Mobileye Tests Self-driving Systems in Jerusalem

The first phase of the Intel and Mobileye 100-car autonomous vehicle (AV) fleet has begun on Jerusalem roads. The technology is being driven on the road to demonstrate the power of the Mobileye approach and technology, to prove that the Responsibility-Sensitive Safety (RSS) model increases safety, and to integrate key learnings into products and customer projects.

In the coming months, the Mobileye fleet will expand to the U.S. and other regions. While the AV fleet is not the first on the road, it represents a novel approach that challenges conventional wisdom in multiple areas. Leveraging over 20 years of experience in computer vision and artificial intelligence, our vehicles are proving the Mobileye-Intel solution is the most efficient and effective.

Mobileye is based in Israel and wanted to demonstrate that the technology can work in any geography and under all driving conditions. Jerusalem is notorious for aggressive driving. There aren’t perfectly marked roads. And there are complicated merges. People don’t always use crosswalks. You can’t have an autonomous car traveling at an overly cautious speed, congesting traffic or potentially causing an accident. You must drive assertively and make quick decisions like a local driver.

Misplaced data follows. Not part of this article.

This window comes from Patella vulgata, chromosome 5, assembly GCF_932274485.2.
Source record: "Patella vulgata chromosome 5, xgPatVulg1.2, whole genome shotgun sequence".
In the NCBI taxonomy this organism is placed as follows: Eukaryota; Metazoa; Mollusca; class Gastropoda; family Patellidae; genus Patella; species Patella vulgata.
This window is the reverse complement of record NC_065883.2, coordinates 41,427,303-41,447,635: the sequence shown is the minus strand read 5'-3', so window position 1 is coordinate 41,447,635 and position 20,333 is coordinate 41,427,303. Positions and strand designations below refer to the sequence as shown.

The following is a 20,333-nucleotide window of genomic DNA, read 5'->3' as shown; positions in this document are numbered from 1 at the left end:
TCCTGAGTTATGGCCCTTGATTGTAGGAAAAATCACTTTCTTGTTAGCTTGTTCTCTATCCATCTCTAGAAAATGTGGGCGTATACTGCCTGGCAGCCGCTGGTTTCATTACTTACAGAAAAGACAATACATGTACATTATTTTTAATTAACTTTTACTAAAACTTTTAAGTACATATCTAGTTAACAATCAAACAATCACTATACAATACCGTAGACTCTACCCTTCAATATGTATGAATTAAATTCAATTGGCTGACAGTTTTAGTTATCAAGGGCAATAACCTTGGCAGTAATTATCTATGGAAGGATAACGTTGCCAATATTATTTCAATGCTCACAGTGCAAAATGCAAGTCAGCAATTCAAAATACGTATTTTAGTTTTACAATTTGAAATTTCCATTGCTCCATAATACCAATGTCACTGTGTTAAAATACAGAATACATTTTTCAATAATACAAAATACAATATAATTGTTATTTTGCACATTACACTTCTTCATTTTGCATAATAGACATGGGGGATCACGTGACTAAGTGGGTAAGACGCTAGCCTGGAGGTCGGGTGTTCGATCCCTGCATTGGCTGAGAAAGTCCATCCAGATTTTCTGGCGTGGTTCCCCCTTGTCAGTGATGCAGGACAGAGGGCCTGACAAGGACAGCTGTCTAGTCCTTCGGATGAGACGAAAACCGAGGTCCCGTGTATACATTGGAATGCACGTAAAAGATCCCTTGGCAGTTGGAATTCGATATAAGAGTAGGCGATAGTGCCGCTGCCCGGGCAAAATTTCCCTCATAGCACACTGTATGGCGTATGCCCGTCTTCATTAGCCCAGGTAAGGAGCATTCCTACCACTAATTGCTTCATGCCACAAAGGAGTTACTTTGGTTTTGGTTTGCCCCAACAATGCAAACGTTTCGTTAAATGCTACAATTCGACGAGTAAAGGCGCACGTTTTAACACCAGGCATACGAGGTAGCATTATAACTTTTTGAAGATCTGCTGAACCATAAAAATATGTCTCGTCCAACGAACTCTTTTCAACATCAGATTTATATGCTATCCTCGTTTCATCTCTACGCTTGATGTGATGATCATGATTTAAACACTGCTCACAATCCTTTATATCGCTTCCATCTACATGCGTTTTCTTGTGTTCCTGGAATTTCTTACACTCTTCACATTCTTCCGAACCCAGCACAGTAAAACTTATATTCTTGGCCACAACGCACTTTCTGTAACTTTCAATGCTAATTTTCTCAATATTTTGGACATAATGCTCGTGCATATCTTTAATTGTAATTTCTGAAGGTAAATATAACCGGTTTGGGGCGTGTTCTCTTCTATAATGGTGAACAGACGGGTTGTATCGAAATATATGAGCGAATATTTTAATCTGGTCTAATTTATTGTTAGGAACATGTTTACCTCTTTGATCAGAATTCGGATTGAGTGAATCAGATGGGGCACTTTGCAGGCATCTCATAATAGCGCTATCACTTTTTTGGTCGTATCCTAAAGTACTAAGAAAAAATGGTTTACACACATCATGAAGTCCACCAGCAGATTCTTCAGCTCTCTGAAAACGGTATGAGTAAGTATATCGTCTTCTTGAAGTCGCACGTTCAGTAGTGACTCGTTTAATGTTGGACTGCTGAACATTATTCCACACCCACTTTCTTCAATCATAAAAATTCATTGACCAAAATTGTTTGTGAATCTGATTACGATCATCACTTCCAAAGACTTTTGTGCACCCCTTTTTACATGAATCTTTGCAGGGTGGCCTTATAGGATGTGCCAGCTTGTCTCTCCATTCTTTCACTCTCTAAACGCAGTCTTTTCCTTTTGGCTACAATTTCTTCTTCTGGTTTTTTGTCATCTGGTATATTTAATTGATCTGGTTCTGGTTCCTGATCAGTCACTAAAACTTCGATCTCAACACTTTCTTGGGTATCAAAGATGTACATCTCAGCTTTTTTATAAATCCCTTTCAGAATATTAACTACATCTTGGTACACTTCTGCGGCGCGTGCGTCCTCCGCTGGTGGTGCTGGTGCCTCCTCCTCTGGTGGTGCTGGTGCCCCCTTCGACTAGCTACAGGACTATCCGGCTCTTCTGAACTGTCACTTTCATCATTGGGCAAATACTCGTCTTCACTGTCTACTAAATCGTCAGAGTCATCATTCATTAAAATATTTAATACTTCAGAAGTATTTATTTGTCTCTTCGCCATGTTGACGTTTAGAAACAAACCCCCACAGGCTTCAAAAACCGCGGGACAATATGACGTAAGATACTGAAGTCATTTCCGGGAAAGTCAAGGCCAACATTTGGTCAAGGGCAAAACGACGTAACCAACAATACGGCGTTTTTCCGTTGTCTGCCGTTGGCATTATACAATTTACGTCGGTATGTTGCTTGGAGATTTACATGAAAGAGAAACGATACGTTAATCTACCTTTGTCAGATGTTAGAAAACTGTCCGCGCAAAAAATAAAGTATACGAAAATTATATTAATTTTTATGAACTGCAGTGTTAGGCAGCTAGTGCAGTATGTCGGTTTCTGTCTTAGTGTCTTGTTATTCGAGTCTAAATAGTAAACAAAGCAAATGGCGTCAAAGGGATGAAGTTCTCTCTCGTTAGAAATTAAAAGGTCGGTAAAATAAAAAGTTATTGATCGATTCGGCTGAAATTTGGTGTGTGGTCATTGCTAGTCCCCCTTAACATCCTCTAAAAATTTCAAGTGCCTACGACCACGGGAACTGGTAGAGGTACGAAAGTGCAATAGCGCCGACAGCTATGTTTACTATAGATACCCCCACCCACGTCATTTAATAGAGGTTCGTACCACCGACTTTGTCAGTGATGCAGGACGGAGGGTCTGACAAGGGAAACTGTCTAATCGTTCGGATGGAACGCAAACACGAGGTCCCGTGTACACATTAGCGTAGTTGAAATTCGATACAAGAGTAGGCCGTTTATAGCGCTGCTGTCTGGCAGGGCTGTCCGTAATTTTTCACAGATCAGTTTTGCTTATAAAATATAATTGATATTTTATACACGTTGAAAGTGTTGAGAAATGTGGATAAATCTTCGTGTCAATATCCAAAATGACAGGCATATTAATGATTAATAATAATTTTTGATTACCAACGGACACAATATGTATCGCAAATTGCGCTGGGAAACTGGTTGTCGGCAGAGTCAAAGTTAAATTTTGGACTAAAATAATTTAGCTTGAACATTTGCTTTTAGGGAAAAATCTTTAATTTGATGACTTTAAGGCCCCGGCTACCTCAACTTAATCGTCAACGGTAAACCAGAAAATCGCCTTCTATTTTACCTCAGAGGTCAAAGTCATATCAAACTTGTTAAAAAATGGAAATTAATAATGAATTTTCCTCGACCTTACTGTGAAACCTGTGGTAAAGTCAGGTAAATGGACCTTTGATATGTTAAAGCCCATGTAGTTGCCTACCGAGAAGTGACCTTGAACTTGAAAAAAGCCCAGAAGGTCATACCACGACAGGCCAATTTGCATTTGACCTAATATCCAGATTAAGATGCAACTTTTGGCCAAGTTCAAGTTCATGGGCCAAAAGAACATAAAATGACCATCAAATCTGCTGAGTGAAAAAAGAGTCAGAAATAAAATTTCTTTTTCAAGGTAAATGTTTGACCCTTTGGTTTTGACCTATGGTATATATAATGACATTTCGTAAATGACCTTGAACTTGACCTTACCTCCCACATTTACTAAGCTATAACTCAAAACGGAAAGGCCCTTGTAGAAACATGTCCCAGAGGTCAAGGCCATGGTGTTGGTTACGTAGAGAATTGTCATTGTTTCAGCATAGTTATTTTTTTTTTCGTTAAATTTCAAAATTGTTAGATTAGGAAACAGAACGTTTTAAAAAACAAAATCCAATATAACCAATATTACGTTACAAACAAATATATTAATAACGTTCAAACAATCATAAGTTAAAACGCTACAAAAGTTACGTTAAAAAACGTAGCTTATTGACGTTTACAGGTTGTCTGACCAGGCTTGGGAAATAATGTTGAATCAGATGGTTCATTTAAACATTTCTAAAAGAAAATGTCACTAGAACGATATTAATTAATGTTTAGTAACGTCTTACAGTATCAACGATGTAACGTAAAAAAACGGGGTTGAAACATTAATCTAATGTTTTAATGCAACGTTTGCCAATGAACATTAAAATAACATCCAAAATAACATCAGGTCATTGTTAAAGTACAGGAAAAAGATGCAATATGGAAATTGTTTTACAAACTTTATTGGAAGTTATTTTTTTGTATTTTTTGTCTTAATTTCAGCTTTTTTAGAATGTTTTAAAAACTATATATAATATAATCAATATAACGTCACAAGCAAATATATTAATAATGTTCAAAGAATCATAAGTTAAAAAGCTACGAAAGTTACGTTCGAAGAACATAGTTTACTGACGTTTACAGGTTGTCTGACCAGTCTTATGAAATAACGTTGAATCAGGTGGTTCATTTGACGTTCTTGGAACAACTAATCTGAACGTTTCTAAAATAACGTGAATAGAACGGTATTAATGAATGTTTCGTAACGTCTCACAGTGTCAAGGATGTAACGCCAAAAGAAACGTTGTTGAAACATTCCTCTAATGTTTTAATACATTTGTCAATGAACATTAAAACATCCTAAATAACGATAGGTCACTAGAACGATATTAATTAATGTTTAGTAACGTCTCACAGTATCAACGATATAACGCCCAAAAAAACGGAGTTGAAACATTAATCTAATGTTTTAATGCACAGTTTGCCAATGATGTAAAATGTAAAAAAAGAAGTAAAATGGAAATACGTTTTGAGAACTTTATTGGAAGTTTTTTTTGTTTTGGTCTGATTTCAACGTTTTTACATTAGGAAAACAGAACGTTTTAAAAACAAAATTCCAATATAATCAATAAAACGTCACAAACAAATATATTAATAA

During this initial phase, the fleet is powered only by cameras. In a 360-degree configuration, each vehicle uses 12 cameras, with eight cameras providing long-range surround view and four cameras utilized for parking. The goal in this phase is to prove that we can create a comprehensive end-to-end solution from processing only the camera data.

The radar/lidar layer will be added in the coming weeks when a second development and then synergies among sensing modalities can be used for increasing the “comfort” of driving.

The end-to-end compute system in the AV fleet is powered by four Mobileye EyeQ4s. An EyeQ4 SoC has 2.5 Terra OP/s (TOP/s) (for deep networks with an 8-bit representation) running at 6 watts of power. Produced in 2018, the EyeQ4 is Mobileye’s latest SoC and this year will see four production launches, with an additional 12 production launches slated for 2019. The SoC targeting fully autonomous is the Mobileye EyeQ®5, whose engineering samples are due later this year. An EyeQ5 has 24 TOP/s and is roughly 10 times more powerful than an EyeQ4. In production we are planning for three EyeQ5s to power a full L4/L5 AV. Therefore, the current system on roads today includes approximately one-tenth of the computing power we will have available in our next-gen EyeQ5-based compute system beginning in early 2019.

The Mobileye-Intel approach is contrary to industry common practice in the field, which is to over-subscribe the computing needs during R&D (i.e., “give me infinite computing power for development”) and then later try to optimize to reduce costs and power consumption. They beleive, on the other hand, are executing a more effective strategy by under-subscribing the computing needs so that they maintain focus on developing the most efficient algorithms for the sensing state, driving policy and vehicle control.